|Birth name||Roderick Charles Smallwood|
|Born||17 February 1950|
Huddersfield, England, UK
|Associated acts||Iron Maiden, Steve Harley & Cockney Rebel|
Roderick Charles Smallwood (born 17 February 1950) is an English music manager, best known as the co-manager of the British heavy metal band Iron Maiden. With his business partner, Andy Taylor, whom he met while studying at Trinity College, Cambridge, he founded the Sanctuary Records Group in 1979, which became the largest independent record label in the UK and the largest independent music management company in the world until its closure in 2007. Prior to managing Iron Maiden, Smallwood managed Steve Harley & Cockney Rebel.
Smallwood was born and raised in Huddersfield, West Yorkshire, where he grew up listening to The Beatles and The Rolling Stones on the radio and playing cricket and rugby union. It was only when he began attending university that his musical interests expanded and he began listening to Deep Purple, Pink Floyd, Grateful Dead and The Doors.
In the autumn of 1968, Smallwood began studying architecture at Trinity College, Cambridge, where he soon became involved in organising social events, such as the annual Trinity May Ball, for which he booked the "various acts". It was while undertaking these duties that he formed a friendship with fellow undergraduate and future business partner Andy Taylor. From then on, Smallwood and Taylor worked on end-of-term events together and booked various musicians, including Graham Bond, Chris Farlowe, Bridget St John, John Martyn, and, most notably, the MC5. Smallwood acquired most of these artists from a local booking agency, Horus Arts, whose boss, Barry Hawkins, gave Smallwood advice which led to his career as a booking agent.
Shortly before his final exams in 1971, Smallwood dropped out of university and moved to Paris with his girlfriend, stating that "it just seemed like the cool thing to do". After three months in Paris, Smallwood undertook a job at a London booking agency, Gemini, in order to finance a trip to Morocco. Through his work with Gemini, Smallwood was offered a "£35 a week" job with rival agency MAM, and therefore abandoned his trip to Morocco. After 18 months with MAM, Smallwood began managing English rock act Steve Harley & Cockney Rebel. Smallwood disliked working with Harley, whom he would later describe as "a pain - selfish, egotistical, obsessed" and thus "completely put me off management." Convinced by EMI, Harley fired Trigram, his management agency, and Smallwood undertook the management of punk rock act Gloria Mundi.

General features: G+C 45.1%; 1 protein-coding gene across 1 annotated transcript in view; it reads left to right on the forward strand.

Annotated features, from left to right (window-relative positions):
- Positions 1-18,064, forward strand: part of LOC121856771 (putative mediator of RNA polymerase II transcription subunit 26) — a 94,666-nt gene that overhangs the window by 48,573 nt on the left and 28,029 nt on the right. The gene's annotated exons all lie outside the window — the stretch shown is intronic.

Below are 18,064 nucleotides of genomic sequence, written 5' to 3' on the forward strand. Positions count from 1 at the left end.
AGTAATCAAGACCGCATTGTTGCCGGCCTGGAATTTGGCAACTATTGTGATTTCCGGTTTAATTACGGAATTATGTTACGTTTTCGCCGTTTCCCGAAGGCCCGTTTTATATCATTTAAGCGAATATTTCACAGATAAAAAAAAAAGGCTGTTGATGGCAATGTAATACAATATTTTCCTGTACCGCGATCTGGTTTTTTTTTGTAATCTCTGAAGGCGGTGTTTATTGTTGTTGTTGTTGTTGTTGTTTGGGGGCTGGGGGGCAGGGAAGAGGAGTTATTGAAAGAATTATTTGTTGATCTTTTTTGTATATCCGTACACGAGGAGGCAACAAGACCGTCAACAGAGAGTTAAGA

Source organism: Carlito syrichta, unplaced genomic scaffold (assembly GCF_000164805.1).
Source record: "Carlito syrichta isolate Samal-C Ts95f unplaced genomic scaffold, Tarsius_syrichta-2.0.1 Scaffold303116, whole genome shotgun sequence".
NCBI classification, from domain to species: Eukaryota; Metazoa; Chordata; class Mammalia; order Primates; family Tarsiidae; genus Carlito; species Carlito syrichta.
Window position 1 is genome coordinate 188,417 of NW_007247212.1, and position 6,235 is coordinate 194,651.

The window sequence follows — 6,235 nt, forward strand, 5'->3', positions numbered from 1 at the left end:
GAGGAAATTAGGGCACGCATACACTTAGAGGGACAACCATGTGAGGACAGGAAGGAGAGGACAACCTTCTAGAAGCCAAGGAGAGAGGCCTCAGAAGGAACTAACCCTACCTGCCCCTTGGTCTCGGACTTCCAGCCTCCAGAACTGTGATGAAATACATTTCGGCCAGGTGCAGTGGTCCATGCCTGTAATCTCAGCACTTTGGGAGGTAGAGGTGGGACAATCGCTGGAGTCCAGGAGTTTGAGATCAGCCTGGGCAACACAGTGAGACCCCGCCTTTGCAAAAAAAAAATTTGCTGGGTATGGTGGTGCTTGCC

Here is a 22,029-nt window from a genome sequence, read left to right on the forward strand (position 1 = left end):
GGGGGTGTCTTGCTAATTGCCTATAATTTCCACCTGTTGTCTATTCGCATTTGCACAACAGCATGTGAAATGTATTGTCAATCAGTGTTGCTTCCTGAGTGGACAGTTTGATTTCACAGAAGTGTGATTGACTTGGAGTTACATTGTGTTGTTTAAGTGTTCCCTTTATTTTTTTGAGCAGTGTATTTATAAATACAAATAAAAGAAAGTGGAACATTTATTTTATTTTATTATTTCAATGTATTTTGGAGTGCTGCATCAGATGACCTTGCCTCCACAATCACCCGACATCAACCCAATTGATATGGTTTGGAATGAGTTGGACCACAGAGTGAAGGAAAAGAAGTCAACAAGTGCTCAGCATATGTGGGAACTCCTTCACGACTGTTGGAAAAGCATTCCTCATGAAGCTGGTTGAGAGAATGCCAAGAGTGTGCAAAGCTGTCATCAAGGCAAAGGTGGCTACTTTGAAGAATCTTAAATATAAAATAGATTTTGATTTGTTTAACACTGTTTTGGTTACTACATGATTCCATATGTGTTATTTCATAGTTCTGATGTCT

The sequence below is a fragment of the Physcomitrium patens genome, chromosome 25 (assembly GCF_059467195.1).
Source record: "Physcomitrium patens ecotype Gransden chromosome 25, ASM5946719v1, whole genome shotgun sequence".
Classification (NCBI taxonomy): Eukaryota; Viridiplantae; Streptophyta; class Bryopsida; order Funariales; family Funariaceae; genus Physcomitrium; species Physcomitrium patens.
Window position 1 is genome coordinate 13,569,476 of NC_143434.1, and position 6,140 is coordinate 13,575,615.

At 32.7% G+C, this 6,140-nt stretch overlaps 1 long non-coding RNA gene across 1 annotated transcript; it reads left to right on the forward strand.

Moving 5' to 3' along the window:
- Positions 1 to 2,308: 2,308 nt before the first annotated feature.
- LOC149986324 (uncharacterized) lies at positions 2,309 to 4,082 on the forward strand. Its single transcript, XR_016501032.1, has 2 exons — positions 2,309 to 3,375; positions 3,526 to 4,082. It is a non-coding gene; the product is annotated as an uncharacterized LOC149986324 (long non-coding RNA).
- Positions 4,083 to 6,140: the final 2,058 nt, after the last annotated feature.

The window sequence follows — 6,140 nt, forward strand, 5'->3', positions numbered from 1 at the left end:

In 1979, Smallwood decided to return to university to obtain a law degree, where he was given a copy of Iron Maiden's demo tape. After much deliberation, Smallwood eventually contacted Steve Harris, the band's bassist and founder member, and arranged two pub gigs for the group in west London, one at the Windsor Castle in Maida Vale and the other at The Swan in Hammersmith. Neither show went to plan: the first was cancelled after the band refused to play early, and the band had to perform the second without lead vocalist, Paul Di'Anno, who was arrested for carrying a knife 30 minutes before the gig. In spite of this, Smallwood agreed to help the group, although, following his experiences with Steve Harley, he did not initially commit to becoming their full-time manager until he arranged the band's signing to EMI and publishers Zomba at the end of the year. Eventually joined by Andy Taylor in 1982, the pair have managed the group ever since.
After committing himself to managing Iron Maiden in October 1979, Smallwood decided to form his own management company, which he would name after Iron Maiden's second single, "Sanctuary". Sanctuary Records Group eventually expanded into the largest independent record label in the United Kingdom until its closure in 2007. Prior to this, in November 2006, Smallwood left Sanctuary and formed Phantom Music Management with Andy Taylor, which focuses solely on Iron Maiden.
The Iron Maiden b-side "Sheriff of Huddersfield" was written by Iron Maiden about Rod Smallwood, and was released on the 1986 single "Wasted Years". It likens Smallwood to the Sheriff of Nottingham, due to his notorious stinginess with money, and refers to his frequent complaining about a (then recent) move to Los Angeles. Smallwood did not know about the song until the single was released.